The Defeatist

Just downloaded a free Kindle book from Sophie Bowns, “The Defeatist.” The novel begins with a brief prelude that I didn’t find compelling, but the first chapter is complex and taught, and has me hooked. I’ll follow with a more detailed review once I’m finished.


On Reconsideration

Peter Wells aka Countingducks has posted a beautiful ode to the struggle between practicality and idealism. His narrator is disappointed with decisions he’d made in his past; the following is not a response, but rather a different perspective inspired by that voice.

Regrets . . . are for people who feel powerless to learn from experience

Mistake . . . is the name we assign to a decision which now causes pain

Loss . . . is a comforting defense against our greatest fear

Mourning the past is the same as dreading the future,
Because you cannot turn the page of a closed book


Damyanti is putting her blog on hiatus for a few weeks as she finishes drafting her novel for a competition. The anxiety she’s feeling reminds me of an interesting conversation I had during a job interview, which serves as the inspiration for the following.

“No. Doesn’t bother me at all.” Herb Jovich punctuated the sentiment by locking hands behind his head and leaning back in his chair, which squeaked under his considerable weight.

“But how?” Fen’s tone was exasperated, disbelieving. “Getting calls in the middle of the day, telling you to drop everything and deal with the latest crisis? Cleaning up after other people’s messes, working to impossible deadlines?”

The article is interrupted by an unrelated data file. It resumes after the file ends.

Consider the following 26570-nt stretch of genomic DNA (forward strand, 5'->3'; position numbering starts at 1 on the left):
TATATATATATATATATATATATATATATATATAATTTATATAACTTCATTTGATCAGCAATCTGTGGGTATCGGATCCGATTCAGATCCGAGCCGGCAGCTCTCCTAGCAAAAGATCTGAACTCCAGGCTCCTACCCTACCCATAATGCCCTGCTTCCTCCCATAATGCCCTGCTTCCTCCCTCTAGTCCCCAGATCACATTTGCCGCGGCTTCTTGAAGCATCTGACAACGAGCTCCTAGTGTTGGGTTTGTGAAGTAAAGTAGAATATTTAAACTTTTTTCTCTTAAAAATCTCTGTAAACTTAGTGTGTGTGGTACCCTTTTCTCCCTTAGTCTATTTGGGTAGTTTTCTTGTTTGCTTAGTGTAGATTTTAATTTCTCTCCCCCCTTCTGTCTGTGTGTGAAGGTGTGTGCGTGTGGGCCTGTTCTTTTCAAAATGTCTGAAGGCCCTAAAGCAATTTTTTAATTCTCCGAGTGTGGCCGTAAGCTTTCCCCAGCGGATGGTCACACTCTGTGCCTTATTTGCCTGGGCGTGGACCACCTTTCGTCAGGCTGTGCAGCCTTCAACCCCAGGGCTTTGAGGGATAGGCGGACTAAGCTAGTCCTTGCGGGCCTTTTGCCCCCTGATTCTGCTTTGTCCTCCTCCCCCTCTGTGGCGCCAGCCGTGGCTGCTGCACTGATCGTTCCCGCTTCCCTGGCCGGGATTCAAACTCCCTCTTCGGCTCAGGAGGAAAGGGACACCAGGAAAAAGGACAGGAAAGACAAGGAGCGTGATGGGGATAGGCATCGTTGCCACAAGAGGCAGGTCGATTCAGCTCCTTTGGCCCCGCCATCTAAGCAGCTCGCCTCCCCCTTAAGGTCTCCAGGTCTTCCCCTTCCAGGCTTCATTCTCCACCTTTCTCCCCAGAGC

The back of Herb’s head sank into the pillow of his hands. “That’s what they say. But their words, those aren’t what they really mean.” He sniffed, took his right hand from behind his head and waved it in the direction of his desk phone, his body still reclined. “A little after two today, Mesnick’s gonna call about his monthly report. He’ll be screaming about something, some new field he requested that’s not there, a graph with outdated data. Something, I don’t know. And he’ll need it done by end of day, which means the CR will need to be submitted by three, giving me about oh, thirty minutes to push through a process that’s designed to take two days. But it will have to get done, just like it does every other month.”

Herb’s computer screen chimed with a new message notification; he glanced at the screen, smirked, then stared back at Fen. “And you know what Mesnick will really be saying to me, with every curse and threat?”

Fen shook her head, not so much to acknowledge her ignorance as to indicate she wasn’t sure she was even supposed to know the answer.

Herb’s right arm swiveled forward, pointed at Fen. “I need you. That’s what Mesnick’s saying. And it’ll be one of the few times today that he, or anyone else here will mean it. Seventy, eighty percent of the time we’re here, we’re just talking, about what needs to be done and when we’ll do it, or what we did and why it didn’t work out like we’d talked about. We really don’t do that much, and most of that is pure bullshit — change requests, approvals, creating documents nobody’s ever going to read. And when we’re doing all that, everyone’s nice and polite. No need to rattle anyone’s cage.”

The large man with the receding hairline shifted his weight forward, forearms landing on the beige desktop. “But when you get that call, hear that anger coming from the other end of the line — that’s when you know you’re dealing with something important, that what you need to do really matters. And you know they wouldn’t be dumping this all in your lap, if they didn’t trust you to do what’s necessary. Annoying? Sure. But I’d rather be annoyed and considered important, than be comfortably ignored.”

Fen left Herb’s cubicle a few minutes later, wondering if she had just had an epiphany or needed a shower.